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Skyrim’s Intro and Introducing Players to New Worlds

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English 102 (1)

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May 12, 2020

One of the most memorable scenes from any game is its introduction. These introductions can take many forms, from a simple tutorial level to a cutscene to just placing the player character in the game and hoping they don’t instantly die. One of the most iconic video game intros is the opening cutscene for The Elder Scrolls V: Skyrim. In it, the player is introduced to the central story elements of the game - the civil war and the return of dragons. The civil war is an event that the player gets roped into if they want to or not (The Elder Scrolls V: Skyrim, Season Unending, Joining the Stormcloaks, Joining the Imperials), while the return of the dragons is the main plot of the story.

Skyrim’s civil war is a conflict with two sides -  the Stormcloaks and Imperials. As soon as the game starts, a Stormcloak soldier explains to the player how the player character got here, an Imperial soldier telling the people in the player’s wagon to shut up, and the Stormcloak’s leader tied up next to the player character. As soon as the wagon enters the city, the player will see stone walls and houses with thatched roofs, alongside citizens wearing clothes commonly seen at renaissance festivals. This displays what the province of Skyrim should resemble to the player, a place reminiscent of northern Europe in the middle ages. Soon after the player’s wagon enters the city, the game forces the player to talk with an Imperial soldier to determine the player character’s race and physical characteristics, and then the player character goes to the town square to be executed. The player character the second one up, but as soon as the player character is about to die, a dragon appears, setting the city on fire and starting the first quest in the game.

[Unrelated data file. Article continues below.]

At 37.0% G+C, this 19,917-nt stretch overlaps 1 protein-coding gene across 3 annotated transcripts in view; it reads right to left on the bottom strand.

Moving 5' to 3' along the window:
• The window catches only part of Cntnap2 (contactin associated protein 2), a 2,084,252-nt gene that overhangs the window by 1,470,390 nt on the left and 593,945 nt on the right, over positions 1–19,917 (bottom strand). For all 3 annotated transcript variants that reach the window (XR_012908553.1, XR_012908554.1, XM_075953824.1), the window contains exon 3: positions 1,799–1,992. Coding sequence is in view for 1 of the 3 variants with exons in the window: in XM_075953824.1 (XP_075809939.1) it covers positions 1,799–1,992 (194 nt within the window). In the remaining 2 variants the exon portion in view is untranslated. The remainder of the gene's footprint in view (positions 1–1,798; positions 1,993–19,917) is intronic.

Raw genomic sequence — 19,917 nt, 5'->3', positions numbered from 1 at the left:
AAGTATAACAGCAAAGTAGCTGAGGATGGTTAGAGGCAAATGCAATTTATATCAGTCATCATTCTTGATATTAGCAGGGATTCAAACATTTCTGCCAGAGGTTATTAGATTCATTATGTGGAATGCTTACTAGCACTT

It’s easy to identify the values of the Stormcloaks and Imperials by their clothing. Stormcloak armor resembles the guard armor the player sees in cities later in the game (The Elder Scrolls V: Skyrim, Before the Storm). With fur boots, fur gloves, and a quilted tunic, one can easily see why the Stormcloaks adopted this armor due to its assumed tolerance to the cold and local history. This armor only comes as light armor, with no heavy armor equivalent. It can be assumed that they adopted this style of armor because of their fighting style and need for at least some stealth and surprise. These soldiers need lighter armor so they can sneak around Imperial camps and make a quick escape that heavy armor wouldn’t allow. Alternatively, the Imperial armor states clearly that the soldier’s loyalty is to the Emperor and the Empire, not to their province or their race. This can be seen in both the armor itself being ill-equipped for Skyrim’s cold with its lack of sleeves and quilting, and by the Imperial dragons emblazoned on the heavy variant.

The final visual cue the intro gives the player that everything in this world is hostile. Everything from the scenery to the characters cements this. The player quickly learns in the intro that the Empire has captured one of their own vassals and quickly sees that they have bound him so he cannot use his weapons or shout orders to his soldiers. The player sees at the end of the intro and at the start of the Unbound quest that a dragon accidentally saves them from death as he burns down a city.

The Elder Scrolls V: Skyrim does an excellent job explaining to the player what they need to know in the intro alone. Every aspect of this one cutscene introduces the player to the three things they need to worry about - the civil war, the hostile environment, and the dragon. It explains these concepts by drawing on the audience's knowledge of the Roman Empire and Europe in the middle ages, and allows even newcomers to the series to understand everything going on around them.

Works Cited

The Elder Scrolls V: Skyrim, XBOX 360 version, Bethesda Softworks, 2011